A former United States Congressman has slapped ousted leader Robert Mugabe and a host of ministers who served in his Cabinet with a $35 million lawsuit over claims he was tortured by intelligence operatives while in police custody.
Among those who have been included in the staggering suit, is Special Advisor to President Emmerson Mnangagwa — Christopher Mutsvangwa and an American businessman Elzie Higginbottom — who had been previously accused of bribery and money laundering by Mel Reynolds.
In a letter of demand addressed to Mugabe and his former ministers, Reynolds is claiming $35 million for stress and injuries sustained during torture by the intelligence operatives.
“I have been retained by … Reynolds to represent him in his claim seeking compensation for personal injuries … damages and punitive damages sustained from a conspiracy between millionaire Elzie Higginbottom, Mutsvangwa (who admitted publicly he turned Reynolds in to the CIO in Zimbabwe), and with their associates, representatives and assistants for incident (s) that occurred from 2010 to 2017 and specifically as they relate to activities on behalf of and at the request of … Higginbottom and Mutsvangwa in Illinois and Zimbabwe.
“As a result of the said acts, my client is seeking $35 million in total damages,” wrote Reynolds’ lawyer Joseph L Planera in his claim.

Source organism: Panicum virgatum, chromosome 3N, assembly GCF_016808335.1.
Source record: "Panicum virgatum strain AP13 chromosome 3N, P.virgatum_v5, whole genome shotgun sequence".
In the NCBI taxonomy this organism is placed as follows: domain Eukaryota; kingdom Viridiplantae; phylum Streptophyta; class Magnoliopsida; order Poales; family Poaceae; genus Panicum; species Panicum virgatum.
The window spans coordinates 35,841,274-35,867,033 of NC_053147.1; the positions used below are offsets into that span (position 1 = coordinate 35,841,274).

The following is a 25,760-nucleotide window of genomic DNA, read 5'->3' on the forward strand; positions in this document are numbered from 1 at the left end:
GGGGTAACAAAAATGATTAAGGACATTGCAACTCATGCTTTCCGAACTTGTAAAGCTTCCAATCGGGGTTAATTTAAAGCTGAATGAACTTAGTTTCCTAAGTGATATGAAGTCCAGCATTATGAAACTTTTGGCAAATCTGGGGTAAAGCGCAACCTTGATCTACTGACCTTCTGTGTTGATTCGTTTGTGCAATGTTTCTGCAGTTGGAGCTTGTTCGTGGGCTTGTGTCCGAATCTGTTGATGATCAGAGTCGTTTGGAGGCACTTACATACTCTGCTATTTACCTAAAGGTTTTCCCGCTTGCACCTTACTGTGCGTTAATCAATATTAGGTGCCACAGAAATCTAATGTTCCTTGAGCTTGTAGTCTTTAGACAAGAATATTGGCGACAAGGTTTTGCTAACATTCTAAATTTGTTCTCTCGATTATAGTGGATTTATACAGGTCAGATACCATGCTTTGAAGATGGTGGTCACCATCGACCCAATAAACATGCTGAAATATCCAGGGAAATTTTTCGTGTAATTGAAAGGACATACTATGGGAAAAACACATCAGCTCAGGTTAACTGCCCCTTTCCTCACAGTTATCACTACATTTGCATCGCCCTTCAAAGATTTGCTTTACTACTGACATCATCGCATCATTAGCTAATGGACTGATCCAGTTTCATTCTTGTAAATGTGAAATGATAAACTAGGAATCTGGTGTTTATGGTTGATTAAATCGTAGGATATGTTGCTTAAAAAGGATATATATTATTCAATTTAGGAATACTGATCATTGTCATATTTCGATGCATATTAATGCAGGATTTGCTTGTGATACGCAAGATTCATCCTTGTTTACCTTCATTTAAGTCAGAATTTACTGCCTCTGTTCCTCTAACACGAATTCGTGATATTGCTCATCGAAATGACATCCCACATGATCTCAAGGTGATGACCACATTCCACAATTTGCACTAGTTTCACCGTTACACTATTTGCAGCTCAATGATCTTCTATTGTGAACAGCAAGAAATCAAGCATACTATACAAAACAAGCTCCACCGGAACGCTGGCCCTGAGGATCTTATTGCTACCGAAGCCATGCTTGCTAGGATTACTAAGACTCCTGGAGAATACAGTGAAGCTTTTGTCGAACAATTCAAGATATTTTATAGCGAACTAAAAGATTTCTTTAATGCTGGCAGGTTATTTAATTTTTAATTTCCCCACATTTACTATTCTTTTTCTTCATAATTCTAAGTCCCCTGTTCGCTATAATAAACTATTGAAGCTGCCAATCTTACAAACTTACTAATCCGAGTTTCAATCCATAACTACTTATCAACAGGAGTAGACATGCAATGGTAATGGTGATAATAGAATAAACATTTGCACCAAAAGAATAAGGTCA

Other people cited include, former minister of Tourism Walter Mzembi, Martin Munangatire, Monica Mutsvangwa, Henry Munangatire, former deputy prime minister Arthur Mutambara and former Central Intelligence Organisation (CIO) boss Happyton Bonyongwe and other two American citizens.
Reynolds was arrested in Zimbabwe in 2014 for overstaying and had to be deported to his country where he fell into the long arm of the law. Mutsvangwa reported him to the CIO causing his arrest.
And when he was bundled out of the country, he had been found in possession of pornographic material — a serious crime in Zimbabwe — and had ran an unpaid hotel bill to the tune of $24 500.
Planera claimed Reynolds was tortured by the CIO operatives after he was turned in by Mutsvangwa whom he accused of setting him up on phony charges.
“As a direct result of the treatment Plaintiff (Reynolds) developed a life-threatening infection that required emergency treatment in South Africa and a three-month recovery.
“Elzie L. Higginbottom an American citizen and Mutsvangwa a Zimbabwean citizen, were the leaders in this conspiracy to keep Reynolds from exposing this bribery and money laundering, which totalled in excess of $2 000 000,” claimed Reynolds’ lawyer.
The exposé burst into the public glare
last year during Reynolds’ trial in the United States where he was found guilty of failing to file income tax returns relating to earnings made while consulting for Chicago businessmen in Africa.
Reynolds claimed that Mutsvangwa was behind his troubles, as he allegedly orchestrated his deportation in 2014.
The former congressman lifted the lid on sweetheart deals he alleged to have involved Mutsvangwa, along with a number of other powerful Zimbabwean citizens.